External Trade, World Trade Organisation (WTO) : Archives 2001 - 2003
- The PES Group supports radical reform of the WTO Treaties which lay down the rules of international trade, to achieve three main aims:-
- A fairer deal for developing countries and the world’s poor
- Greater democracy and transparency, to re-assert the primacy of democratic political choice
- A better balance between trade and other objectives of public policy, such as human rights, poverty eradication, environmental protection, public health and animal welfare
Before the WTO’s 4th Ministerial Conference (Qatar, 9-14 November 2001), we called for the proposed new round of global trade negotiations to be a "Development Round" - and we welcome the agenda agreed at Qatar for these negotiations, which we believe, on balance, deserves that title.
We welcome the new assertiveness and effectiveness of developing countries in shaping the trade agenda at Qatar. And we welcome the WTO’s commitment, for the first time, to negotiations on environmental aspects of trade. The concern for development, environmental and social issues which permeates the WTO’s Qatar Ministerial Declaration mark the beginnings of the emergence of a new kind of WTO, capable of making trade the instrument of human values.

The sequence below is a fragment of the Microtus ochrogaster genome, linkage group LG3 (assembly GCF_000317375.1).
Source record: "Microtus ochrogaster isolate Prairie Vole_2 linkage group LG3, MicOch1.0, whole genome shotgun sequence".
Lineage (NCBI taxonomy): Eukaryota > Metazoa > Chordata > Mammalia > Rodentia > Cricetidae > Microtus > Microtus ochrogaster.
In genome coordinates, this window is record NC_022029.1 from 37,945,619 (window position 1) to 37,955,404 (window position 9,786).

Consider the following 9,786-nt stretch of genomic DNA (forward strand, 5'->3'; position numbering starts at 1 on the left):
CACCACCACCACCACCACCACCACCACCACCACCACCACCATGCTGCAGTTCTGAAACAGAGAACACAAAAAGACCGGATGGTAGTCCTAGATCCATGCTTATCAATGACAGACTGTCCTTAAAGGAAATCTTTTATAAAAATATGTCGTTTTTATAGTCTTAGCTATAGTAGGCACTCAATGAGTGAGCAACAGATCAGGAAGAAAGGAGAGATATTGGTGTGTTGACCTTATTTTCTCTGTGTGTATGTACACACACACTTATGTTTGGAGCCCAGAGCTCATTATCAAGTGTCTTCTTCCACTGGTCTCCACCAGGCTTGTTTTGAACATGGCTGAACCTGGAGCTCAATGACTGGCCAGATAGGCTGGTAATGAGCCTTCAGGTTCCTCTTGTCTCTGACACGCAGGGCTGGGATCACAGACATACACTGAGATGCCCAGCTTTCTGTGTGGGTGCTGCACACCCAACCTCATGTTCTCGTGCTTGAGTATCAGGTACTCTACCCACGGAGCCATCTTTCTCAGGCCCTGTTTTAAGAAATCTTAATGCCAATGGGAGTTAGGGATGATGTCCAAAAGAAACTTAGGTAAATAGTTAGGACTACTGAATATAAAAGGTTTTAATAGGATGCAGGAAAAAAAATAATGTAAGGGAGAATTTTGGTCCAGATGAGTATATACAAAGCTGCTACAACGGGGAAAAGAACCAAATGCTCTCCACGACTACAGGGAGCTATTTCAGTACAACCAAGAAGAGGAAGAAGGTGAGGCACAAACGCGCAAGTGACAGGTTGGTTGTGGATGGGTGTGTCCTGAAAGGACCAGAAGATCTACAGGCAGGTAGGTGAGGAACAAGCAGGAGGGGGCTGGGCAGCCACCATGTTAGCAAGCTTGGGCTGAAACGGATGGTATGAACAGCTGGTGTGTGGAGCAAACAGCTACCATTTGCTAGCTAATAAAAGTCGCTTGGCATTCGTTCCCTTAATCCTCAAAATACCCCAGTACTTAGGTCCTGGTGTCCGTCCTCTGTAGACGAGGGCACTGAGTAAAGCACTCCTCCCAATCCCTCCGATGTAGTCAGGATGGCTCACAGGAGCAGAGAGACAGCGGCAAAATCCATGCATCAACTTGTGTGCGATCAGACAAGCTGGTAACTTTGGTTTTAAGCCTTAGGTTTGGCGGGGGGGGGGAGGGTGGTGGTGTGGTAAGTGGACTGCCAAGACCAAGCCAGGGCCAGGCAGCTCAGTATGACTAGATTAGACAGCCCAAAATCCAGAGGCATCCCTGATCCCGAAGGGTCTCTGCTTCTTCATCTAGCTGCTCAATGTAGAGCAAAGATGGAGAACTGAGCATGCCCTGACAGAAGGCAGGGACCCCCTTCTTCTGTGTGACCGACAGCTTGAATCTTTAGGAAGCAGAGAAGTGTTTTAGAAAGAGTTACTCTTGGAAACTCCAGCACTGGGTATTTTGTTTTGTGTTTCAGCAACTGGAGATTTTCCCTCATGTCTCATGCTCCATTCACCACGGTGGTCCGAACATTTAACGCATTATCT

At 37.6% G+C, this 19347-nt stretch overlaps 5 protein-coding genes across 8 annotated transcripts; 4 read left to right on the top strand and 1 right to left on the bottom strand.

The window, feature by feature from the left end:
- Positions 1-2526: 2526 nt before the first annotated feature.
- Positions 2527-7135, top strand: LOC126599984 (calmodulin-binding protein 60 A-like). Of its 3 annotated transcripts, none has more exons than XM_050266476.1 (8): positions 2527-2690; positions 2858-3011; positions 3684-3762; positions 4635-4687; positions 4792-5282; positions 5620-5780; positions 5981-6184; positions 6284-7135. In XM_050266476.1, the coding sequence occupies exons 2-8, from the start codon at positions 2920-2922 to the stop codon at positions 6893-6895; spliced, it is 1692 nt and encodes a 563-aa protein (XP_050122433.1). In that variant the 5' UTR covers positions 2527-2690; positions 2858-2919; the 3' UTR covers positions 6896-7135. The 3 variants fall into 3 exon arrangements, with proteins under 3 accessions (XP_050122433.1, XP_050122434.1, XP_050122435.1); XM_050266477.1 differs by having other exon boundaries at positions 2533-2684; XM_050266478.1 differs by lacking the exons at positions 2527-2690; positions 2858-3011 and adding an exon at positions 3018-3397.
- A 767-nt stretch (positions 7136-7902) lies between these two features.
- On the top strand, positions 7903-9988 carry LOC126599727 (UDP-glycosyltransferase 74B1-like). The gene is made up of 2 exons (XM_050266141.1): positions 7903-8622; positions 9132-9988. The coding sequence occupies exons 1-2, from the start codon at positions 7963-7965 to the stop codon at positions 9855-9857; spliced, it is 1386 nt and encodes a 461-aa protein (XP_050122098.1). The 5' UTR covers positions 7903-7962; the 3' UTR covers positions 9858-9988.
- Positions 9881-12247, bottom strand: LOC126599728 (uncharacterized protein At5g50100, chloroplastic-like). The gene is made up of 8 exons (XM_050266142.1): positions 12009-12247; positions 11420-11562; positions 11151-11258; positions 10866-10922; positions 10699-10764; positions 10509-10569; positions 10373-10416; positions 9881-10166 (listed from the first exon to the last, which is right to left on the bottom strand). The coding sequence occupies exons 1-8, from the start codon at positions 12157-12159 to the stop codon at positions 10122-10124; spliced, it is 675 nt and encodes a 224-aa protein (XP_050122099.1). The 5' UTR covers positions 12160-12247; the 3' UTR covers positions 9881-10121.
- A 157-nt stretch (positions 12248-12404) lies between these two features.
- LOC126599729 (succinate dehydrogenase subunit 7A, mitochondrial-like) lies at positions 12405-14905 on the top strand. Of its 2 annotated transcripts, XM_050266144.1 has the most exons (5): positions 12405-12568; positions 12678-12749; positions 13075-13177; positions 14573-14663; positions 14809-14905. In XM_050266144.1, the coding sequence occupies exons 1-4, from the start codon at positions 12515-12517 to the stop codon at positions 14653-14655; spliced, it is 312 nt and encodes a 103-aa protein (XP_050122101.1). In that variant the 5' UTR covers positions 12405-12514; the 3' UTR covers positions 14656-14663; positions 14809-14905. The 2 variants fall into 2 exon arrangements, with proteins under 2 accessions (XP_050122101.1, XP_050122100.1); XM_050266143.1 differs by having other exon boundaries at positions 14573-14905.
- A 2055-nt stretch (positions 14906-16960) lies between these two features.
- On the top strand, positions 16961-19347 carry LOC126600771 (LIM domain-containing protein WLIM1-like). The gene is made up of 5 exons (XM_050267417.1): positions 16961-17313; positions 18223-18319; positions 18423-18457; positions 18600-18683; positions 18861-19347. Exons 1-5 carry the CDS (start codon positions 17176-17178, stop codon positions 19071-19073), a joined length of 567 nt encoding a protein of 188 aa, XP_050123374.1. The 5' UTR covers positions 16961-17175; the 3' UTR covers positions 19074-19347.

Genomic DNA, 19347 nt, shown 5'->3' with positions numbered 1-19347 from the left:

But much remains to be done: the negotiations themselves must turn warm words into deeds. And on two issues, the Qatar meeting fell far short of our expectations:
- Little progress was made towards committing the WTO to work with the ILO on the relationship between trade and labour rights.
- No progress was made on strengthening democracy.
On intellectual property, the PES group believes that far-reaching changes are needed, to reflect the needs of developing countries, as set out in our June 2002 paper,"Intellectual Property: A New North-South Divide?"
The PES will continue to follow WTO activities closely, and to press the agenda of development, democracy and coherent global governance.